This case regards complaints in the context of which the Netherlands Authority for Consumers and Markets (‘ACM’) rendered a decision, on 6 July 2016, determining that the Municipality of Hellevoetsluis had violated the Dutch Public Enterprises (Market Activities) Act [Wet Markt en Overheid] (‘M&O Act’).
The municipality operated moorings in municipal marinas without charging all of the costs in the years 2014 and 2015. The municipality should have recharged the integral costs to the parties that used the moorings. “Whistleblowers” (competitors) filed a complaint. The municipality filed a notice of objection regarding this decision, and the objection was partially sustained.
The municipality did not agree with the allocation of the integral costs, with the dispute focused on which portion had to be allocated to the moorings in closed berths. The municipality’s position was that the costs of the harbour infrastructure (maintenance and capital expenditures relating to bridges, locks, and quays) should not be allocated to the moorings in closed berths. The ACM’s position was that the cost recharges should at least include operating costs, depreciation and maintenance costs, and the cost of capital. The cost recharges should also include the costs of operating assets used partly or entirely for the purposes of supplying goods and services, in proportion to the percentage of the use of such assets that is attributable to those goods or services, regardless of whether the costs concerned are direct or indirect. The ACM did not share the Municipal Executive’s view that that the Municipality of Hellevoetsluis’ maintenance of the quays, bridges, and locks in question was not a task that was the absolute and exclusive responsibility of the municipality. In the ACM’s view, the fact that the quays, bridges, and locks would, because of their public function, also be maintained if the municipality did not operate moorings did not diminish the fact that part of the related costs must be allocated to the operation of the moorings in closed berths. The Municipal Executive at least acknowledged that the municipal moorings could not exist if those general facilities, which are part of the municipal marinas and are as such crucial to their operation, had not been constructed.
The ACM’s position was that this application of the cost driver principle was consistent with the general commercial economic principal that the communal use of goods, services, and that work for multiple activities must result in the costs of those goods, services, and work being allocated to the various activities. After all, all of the indirect costs that relate in any way to an economic activity must be charged to the relevant customers. The Municipal Executive asserted that when using a cost allocation key, 50% would be a random percentage. The ACM, however, asserted that since neither function (supporting marina activities/public function) was dominant, 50% was a reasonable allocation.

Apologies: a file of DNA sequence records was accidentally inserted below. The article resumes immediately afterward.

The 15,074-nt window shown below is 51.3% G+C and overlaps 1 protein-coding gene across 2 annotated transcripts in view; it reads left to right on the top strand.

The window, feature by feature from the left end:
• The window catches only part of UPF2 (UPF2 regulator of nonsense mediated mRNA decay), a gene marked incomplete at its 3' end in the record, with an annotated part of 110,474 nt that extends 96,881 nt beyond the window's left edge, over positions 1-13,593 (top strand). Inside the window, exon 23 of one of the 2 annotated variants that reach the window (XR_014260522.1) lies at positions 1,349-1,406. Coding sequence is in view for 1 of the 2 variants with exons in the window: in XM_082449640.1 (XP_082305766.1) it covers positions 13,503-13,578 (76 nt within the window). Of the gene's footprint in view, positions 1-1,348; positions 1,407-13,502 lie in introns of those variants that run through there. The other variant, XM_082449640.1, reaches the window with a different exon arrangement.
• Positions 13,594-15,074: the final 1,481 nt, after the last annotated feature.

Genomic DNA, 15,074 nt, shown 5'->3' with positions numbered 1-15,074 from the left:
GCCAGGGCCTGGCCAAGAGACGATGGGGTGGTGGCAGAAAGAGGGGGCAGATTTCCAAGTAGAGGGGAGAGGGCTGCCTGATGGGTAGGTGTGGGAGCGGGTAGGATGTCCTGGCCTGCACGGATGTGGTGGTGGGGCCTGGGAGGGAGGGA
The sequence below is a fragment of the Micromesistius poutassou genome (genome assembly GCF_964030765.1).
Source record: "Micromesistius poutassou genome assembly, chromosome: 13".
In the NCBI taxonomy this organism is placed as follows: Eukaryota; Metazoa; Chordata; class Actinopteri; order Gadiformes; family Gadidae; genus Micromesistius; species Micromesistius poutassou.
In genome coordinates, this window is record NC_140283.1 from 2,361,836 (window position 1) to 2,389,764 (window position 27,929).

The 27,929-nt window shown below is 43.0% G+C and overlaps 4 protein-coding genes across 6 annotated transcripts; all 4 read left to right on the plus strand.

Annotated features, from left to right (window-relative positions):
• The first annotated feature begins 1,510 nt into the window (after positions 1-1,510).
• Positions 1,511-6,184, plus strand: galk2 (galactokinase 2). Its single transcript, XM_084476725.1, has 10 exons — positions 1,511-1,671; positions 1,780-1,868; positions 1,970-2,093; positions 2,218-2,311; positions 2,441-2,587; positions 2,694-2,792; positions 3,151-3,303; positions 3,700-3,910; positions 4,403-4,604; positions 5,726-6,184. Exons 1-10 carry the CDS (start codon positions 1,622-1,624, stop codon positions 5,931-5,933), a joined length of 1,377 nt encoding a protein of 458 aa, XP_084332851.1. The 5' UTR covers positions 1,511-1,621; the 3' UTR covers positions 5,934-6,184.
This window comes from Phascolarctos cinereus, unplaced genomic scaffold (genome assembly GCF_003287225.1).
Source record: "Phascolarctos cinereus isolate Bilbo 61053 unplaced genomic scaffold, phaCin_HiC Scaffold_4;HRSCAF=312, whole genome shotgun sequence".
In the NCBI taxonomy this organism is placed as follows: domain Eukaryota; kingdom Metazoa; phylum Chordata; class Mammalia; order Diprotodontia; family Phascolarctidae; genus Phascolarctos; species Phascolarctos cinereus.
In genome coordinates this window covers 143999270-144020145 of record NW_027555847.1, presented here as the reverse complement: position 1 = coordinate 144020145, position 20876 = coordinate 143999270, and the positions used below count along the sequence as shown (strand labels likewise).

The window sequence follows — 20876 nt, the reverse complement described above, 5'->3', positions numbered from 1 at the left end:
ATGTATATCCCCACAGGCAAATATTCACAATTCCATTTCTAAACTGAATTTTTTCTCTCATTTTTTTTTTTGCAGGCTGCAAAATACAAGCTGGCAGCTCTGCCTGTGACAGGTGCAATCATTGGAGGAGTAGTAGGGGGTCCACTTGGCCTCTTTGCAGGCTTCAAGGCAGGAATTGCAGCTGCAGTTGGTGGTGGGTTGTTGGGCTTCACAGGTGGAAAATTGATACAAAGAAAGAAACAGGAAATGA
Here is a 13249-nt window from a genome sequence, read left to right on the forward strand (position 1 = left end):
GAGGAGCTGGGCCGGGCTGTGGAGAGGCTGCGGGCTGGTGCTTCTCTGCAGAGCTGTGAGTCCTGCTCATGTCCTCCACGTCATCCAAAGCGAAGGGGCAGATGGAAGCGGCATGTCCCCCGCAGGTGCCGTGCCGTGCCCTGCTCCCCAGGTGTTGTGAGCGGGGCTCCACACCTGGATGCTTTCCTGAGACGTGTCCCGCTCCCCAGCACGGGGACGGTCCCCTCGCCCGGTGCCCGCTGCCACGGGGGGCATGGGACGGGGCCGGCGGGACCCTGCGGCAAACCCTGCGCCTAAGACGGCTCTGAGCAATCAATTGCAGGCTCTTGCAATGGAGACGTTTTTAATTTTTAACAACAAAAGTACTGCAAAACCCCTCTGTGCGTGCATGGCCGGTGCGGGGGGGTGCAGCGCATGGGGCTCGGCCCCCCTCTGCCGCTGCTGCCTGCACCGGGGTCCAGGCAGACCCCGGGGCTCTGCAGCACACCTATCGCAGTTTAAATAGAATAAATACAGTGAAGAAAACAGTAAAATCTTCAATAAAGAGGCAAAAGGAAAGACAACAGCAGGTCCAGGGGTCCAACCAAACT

The municipality also asserted that no value had to be attributed to the use of the marinas’ waters and that, if the water did indeed represent a value, that value would be no more than EUR 15 per m². The ACM determined that even in the case of a good that cannot be acquired, the market value must be used as a basis, and that the amount of EUR 15 per m² was acceptable given the appraisal reports that had been submitted. This was followed by an extensive calculation of the recharge of the integral costs of goods and services, which must be based on commercial economic principles that could be justified and that were consistently applied. The final conclusion was that, after reconsidering its view, the ACM found that, pursuant to Section 70c, preamble and part a, Competitive Trading Act [Mw], it should have determined that the Municipal Executive had, while operating the moorings in closed berths, violated Section 25i(1) Competitive Trading Act in the 2015 calendar year because it failed to recharge the integral costs of this service. The result for the 2015 calendar year, after all, was a loss. The ACM accordingly withdrew the disputed decision.
What can we learn from this? The premise of the M&O Act is that government organisations are free to perform ‘economic activities’ (and thus compete with private enterprises), but that in doing so, they must adhere to a certain code of conduct. We consider this decision on the objection to be important because it provides fair warning that all due care must be exercised when recharging and substantiating operating costs. Of course, this can be achieved at an earlier stage, such as when the municipal budget is adopted.